“The real work is to repair relations between NNPC, WAEP AND First E&P”

Century Energy Group has moved the Front Puffin FPSO (Floating, Production Storage and Offloading) vessel from the Aje condensate and gas field offshore Nigeria, to the SHIMCI FZE quayside in the Port of Lagos, for upgrade.

It is the third project to be carried out in the SHIMCI FZE yard, widely known to as Samsung -Ladol yard, since the fabrication and integration of the Egina FPSO, which sailed away to the deep offshore field in August 2018.

The de-bottlenecking upgrade is meant to get the Front Puffin ready for its next assignment on the Kaelekule oil field in in Oil Mining Lease (OML 72), held by the NNPC/West Africa E&P (WAEP) Joint Venture.

This event “draws closer the date for first oil on the field and may possibly make everyone involved more committed to early monetization of this resource”, multiple sources tell Africa Oil+Gas Report.

Owned and managed by the Century Group, the Front Puffin, has produced from the Aje field since May 2016. It is a single-sided FPSO with a hydrocarbon production facility designed to receive well fluids, separate and stabilize produced crude, store and stabilize crude in the FPSO’s cargo tanks, treat and discharge the produced water and compress the produced gas for gas lift with the balance of the gas being flared.

The upgrade is focused on changing the current submerged turret production (STP) and mooring configuration to a spread-moored design and inclusion of riser porch so as to accommodate the shallow water and draft requirement of the FPSO.

The location of the de-bottlenecking project in Nigeria provides a significant discount. It reduces the cost that would have been incurred if the job was to be performed in Singapore or Korea. Industry data evaluated by Africa Oil+Gas Report indicate a steep reduction in overall cost of the upgrade from over $250Million to less than $100Million.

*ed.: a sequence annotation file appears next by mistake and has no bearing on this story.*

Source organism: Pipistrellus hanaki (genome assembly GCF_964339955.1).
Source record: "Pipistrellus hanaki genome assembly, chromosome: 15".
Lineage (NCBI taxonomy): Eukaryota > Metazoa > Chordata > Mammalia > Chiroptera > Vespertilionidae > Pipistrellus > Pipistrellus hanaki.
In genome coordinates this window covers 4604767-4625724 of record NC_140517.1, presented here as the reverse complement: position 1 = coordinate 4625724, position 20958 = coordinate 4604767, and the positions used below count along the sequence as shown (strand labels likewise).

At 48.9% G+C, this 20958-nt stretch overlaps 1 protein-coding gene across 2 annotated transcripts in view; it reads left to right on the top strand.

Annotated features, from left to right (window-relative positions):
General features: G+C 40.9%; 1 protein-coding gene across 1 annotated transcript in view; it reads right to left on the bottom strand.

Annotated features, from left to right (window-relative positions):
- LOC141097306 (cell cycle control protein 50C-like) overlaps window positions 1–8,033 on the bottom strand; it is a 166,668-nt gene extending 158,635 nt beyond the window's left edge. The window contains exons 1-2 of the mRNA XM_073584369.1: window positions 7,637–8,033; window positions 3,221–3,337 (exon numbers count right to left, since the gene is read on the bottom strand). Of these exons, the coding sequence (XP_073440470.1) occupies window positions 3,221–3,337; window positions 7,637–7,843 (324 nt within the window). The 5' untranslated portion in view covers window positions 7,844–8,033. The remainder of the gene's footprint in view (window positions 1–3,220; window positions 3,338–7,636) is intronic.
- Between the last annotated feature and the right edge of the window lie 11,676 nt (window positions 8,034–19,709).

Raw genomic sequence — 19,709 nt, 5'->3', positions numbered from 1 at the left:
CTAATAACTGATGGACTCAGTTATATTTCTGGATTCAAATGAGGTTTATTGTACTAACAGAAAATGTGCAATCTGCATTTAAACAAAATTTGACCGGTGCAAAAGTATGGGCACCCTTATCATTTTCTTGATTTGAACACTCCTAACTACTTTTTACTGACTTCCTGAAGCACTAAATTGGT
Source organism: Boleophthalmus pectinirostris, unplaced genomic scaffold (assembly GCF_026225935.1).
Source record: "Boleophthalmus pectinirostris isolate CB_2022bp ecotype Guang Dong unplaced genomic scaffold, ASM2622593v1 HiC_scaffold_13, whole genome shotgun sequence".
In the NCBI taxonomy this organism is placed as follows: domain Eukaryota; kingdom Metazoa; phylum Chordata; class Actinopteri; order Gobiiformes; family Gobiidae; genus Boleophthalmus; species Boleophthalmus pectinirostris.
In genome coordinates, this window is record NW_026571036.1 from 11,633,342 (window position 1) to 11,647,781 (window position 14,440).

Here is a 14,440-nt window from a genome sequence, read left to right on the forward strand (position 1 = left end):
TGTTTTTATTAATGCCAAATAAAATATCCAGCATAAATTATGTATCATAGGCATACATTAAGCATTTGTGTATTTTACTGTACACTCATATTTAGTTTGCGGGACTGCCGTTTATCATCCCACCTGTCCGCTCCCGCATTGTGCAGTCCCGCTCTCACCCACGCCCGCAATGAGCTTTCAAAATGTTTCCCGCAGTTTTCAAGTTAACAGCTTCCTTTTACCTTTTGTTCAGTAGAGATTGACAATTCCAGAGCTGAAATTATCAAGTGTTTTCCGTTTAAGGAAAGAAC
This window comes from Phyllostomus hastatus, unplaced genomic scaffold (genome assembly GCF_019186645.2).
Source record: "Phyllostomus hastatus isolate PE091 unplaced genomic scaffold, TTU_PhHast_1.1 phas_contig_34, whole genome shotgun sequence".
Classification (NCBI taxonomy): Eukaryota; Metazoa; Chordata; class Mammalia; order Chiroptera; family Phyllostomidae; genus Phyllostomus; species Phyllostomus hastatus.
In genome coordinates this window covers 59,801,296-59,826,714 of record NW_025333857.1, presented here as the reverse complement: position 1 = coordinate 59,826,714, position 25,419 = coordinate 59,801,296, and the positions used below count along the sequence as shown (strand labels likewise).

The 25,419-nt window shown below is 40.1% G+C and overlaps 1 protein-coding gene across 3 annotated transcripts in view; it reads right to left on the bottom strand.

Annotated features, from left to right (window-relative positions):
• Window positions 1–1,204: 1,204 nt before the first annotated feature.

Although Samsung sources say that the upgrade would be completed by late February 2023, at which time the vessel would be ready to receive hydrocarbon fluids, there is no certainty that all the upstream partners are in agreement over the proceedings of the work programme, let alone the date of first oil.

Which is odd, as Nigeria has struggled with declining crude oil revenues in the last one year as it battles a huge shortfall in its OPEC production quota. The country is in urgent need of topping up its crude oil output now.

The Kaelekule oil field redevelopment project has dragged, although the scope has increased from “early, marginal output “, of about 2-3,000Barrels of Oil Per Day, to a sizeable 15,000BOPD

The initial plan was to commence some production from the OML 72 by 2019, four years after WAEP, a subsidiary of the Dangote Industries Conglomerate, purchased 45% of the shallow water OMLs 71 and 72 from Shell, TOTAL and ENI for $300Million. WAEP has had, as a technical partner, First E&P, a Nigerian independent oil producer. Kalaekule field, the only field in the two acreages with a history of production, had been scheduled for a revamp; the field had produced crude oil between 1985 and 2002, peaking in 1999 at 22,000BOPD, but much of the facility has rotted.

In 2019 WAEP carried out safe access works, as well as repairs, on the field’s two wellhead platforms, KCPP-A & KCPP-B platforms. The company also did some work on some of the wells on both platforms, including well testing work on the platform B wells. Asset Integrity work, which will end in certification when all complete, is ongoing.

But much of the delay has been due to pushbacks from the National Petroleum Investment Management Services (NAPIMS), the arm of the state hydrocarbon company NNPC Ltd which oversees NNPC Joint Venture activity.  NNPC, through NAPIMS, holds 55% of the asset, and thus contributes that proportion to the wok programme.